German Industrial Production Shrinks; Retail Sales Fall
Germany’s industrial production declined more than expected in August as raw material shortages and supply chain bottlenecks continued to dampen the functioning of many industries, official data showed on Friday.
Retail sales also weakened in August signaling weak contribution to growth from household spending amid rising energy prices.
Industrial output dropped 0.8 percent on a monthly basis in August after remaining flat in July, Destatis said. Production was forecast to ease 0.5 percent.
On a yearly basis, industrial production grew 2.1 percent, reversing a 0.8 percent drop in July.
Excluding energy and construction, industrial production edged down only 0.1 percent month-on-month in August.
Within industry, consumer goods production grew 1.8 percent and capital goods output was up 1.2 percent. By contrast, intermediate goods production fell 2.4 percent.
Destatis said the constraints on the inland waterways transport due to very low water levels weighed on the manufacture of chemicals, coke and refined petroleum products.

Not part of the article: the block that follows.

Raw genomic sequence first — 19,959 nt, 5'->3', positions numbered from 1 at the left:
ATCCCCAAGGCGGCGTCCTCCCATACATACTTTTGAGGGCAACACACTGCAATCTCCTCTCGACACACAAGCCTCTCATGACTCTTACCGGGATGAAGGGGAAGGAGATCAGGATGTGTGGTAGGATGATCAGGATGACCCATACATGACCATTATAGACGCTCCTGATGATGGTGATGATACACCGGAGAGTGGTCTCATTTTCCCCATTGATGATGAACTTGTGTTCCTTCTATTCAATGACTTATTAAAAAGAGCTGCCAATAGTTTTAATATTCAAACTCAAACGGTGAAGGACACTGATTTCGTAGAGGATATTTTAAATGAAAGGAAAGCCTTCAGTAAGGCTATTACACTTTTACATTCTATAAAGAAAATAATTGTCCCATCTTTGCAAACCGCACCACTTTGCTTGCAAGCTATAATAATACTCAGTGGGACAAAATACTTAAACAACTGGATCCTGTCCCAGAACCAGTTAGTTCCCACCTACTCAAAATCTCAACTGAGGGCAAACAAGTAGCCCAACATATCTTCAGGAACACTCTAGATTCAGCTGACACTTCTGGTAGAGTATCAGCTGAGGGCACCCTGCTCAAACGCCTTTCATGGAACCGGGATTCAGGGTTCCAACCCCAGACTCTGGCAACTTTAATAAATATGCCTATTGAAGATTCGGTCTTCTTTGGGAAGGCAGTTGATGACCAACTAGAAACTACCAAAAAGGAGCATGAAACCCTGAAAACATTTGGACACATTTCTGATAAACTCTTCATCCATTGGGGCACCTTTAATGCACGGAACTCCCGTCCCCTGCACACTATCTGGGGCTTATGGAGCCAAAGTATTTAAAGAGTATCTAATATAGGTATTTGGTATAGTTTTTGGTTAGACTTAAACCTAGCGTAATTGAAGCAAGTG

In the energy-intensive industrial branches, production decreased 2.1 percent in August. Since February, production in the energy-intensive industrial branches dropped by 8.6 percent.
Outside industry, energy output declined 6.1 percent and production in construction dropped 2.1 percent.
Another report from Destatis showed that retail sales decreased more than expected in August. In real terms, retail sales eased 1.3 percent from July compared to the expected drop of 1.1 percent.
Year-on-year, retail sales eased 4.3 percent, in line with expectations. Retail food sales declined 3.1 percent to the lowest level since January 2017. Non-food sales also weakened in August, down 5.6 percent annually.
In August, import price inflation accelerated to the highest since March 1974 due to the surge in energy prices, Destatis said in a separate communique. Import prices advanced 32.7 percent annually in August, following a 28.9 percent rise in July. This was also faster than the expected 29.9 percent.
Energy imports were 162.4 percent more expensive than in August 2021. Excluding crude oil and mineral oil products, import prices moved up 30.1 percent annually.
Month-on-month, import price inflation rose to 4.3 percent from 1.4 percent. Prices were forecast to climb 2.0 percent.
At the same time, export price inflation came in at 18.6 percent, up from 17.0 percent in July. On a monthly basis, export prices were up 2.1 percent after rising 2.0 percent a month ago.
High energy prices will increasingly weigh on private consumption and industrial production, making a contraction of the economy inevitable, ING economist Carsten Brzeski said. The only question is how severe such a contraction or recession will be.
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